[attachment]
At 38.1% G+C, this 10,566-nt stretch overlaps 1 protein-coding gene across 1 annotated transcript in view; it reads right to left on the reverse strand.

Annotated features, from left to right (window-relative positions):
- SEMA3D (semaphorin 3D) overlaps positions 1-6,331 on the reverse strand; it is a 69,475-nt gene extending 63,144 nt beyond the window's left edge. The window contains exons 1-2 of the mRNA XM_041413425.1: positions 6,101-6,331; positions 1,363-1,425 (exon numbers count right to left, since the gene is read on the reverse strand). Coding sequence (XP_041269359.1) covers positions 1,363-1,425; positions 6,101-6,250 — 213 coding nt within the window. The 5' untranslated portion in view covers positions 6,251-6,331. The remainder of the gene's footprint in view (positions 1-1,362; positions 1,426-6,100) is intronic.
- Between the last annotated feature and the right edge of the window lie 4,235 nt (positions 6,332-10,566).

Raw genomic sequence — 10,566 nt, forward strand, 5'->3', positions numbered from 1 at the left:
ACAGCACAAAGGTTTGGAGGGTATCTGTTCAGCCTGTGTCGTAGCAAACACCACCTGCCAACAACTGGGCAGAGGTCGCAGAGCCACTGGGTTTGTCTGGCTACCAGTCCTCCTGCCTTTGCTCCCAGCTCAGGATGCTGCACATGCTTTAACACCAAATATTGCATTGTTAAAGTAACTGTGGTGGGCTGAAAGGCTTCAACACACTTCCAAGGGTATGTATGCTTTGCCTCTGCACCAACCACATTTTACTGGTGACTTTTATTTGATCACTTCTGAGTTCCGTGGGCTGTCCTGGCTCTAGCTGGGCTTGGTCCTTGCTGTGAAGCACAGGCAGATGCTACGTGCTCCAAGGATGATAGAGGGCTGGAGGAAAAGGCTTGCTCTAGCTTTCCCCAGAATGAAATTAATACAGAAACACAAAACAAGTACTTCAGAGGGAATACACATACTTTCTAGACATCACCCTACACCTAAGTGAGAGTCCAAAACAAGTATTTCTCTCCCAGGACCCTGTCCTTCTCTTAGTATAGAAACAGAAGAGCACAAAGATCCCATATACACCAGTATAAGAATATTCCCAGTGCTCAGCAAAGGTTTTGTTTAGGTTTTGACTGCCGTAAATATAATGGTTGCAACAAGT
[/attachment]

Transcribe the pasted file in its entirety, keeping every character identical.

At 38.1% G+C, this 10,566-nt stretch overlaps 1 protein-coding gene across 1 annotated transcript in view; it reads right to left on the reverse strand.

Annotated features, from left to right (window-relative positions):
- SEMA3D (semaphorin 3D) overlaps positions 1-6,331 on the reverse strand; it is a 69,475-nt gene extending 63,144 nt beyond the window's left edge. The window contains exons 1-2 of the mRNA XM_041413425.1: positions 6,101-6,331; positions 1,363-1,425 (exon numbers count right to left, since the gene is read on the reverse strand). Coding sequence (XP_041269359.1) covers positions 1,363-1,425; positions 6,101-6,250 — 213 coding nt within the window. The 5' untranslated portion in view covers positions 6,251-6,331. The remainder of the gene's footprint in view (positions 1-1,362; positions 1,426-6,100) is intronic.
- Between the last annotated feature and the right edge of the window lie 4,235 nt (positions 6,332-10,566).

Raw genomic sequence — 10,566 nt, forward strand, 5'->3', positions numbered from 1 at the left:
ACAGCACAAAGGTTTGGAGGGTATCTGTTCAGCCTGTGTCGTAGCAAACACCACCTGCCAACAACTGGGCAGAGGTCGCAGAGCCACTGGGTTTGTCTGGCTACCAGTCCTCCTGCCTTTGCTCCCAGCTCAGGATGCTGCACATGCTTTAACACCAAATATTGCATTGTTAAAGTAACTGTGGTGGGCTGAAAGGCTTCAACACACTTCCAAGGGTATGTATGCTTTGCCTCTGCACCAACCACATTTTACTGGTGACTTTTATTTGATCACTTCTGAGTTCCGTGGGCTGTCCTGGCTCTAGCTGGGCTTGGTCCTTGCTGTGAAGCACAGGCAGATGCTACGTGCTCCAAGGATGATAGAGGGCTGGAGGAAAAGGCTTGCTCTAGCTTTCCCCAGAATGAAATTAATACAGAAACACAAAACAAGTACTTCAGAGGGAATACACATACTTTCTAGACATCACCCTACACCTAAGTGAGAGTCCAAAACAAGTATTTCTCTCCCAGGACCCTGTCCTTCTCTTAGTATAGAAACAGAAGAGCACAAAGATCCCATATACACCAGTATAAGAATATTCCCAGTGCTCAGCAAAGGTTTTGTTTAGGTTTTGACTGCCGTAAATATAATGGTTGCAACAAGT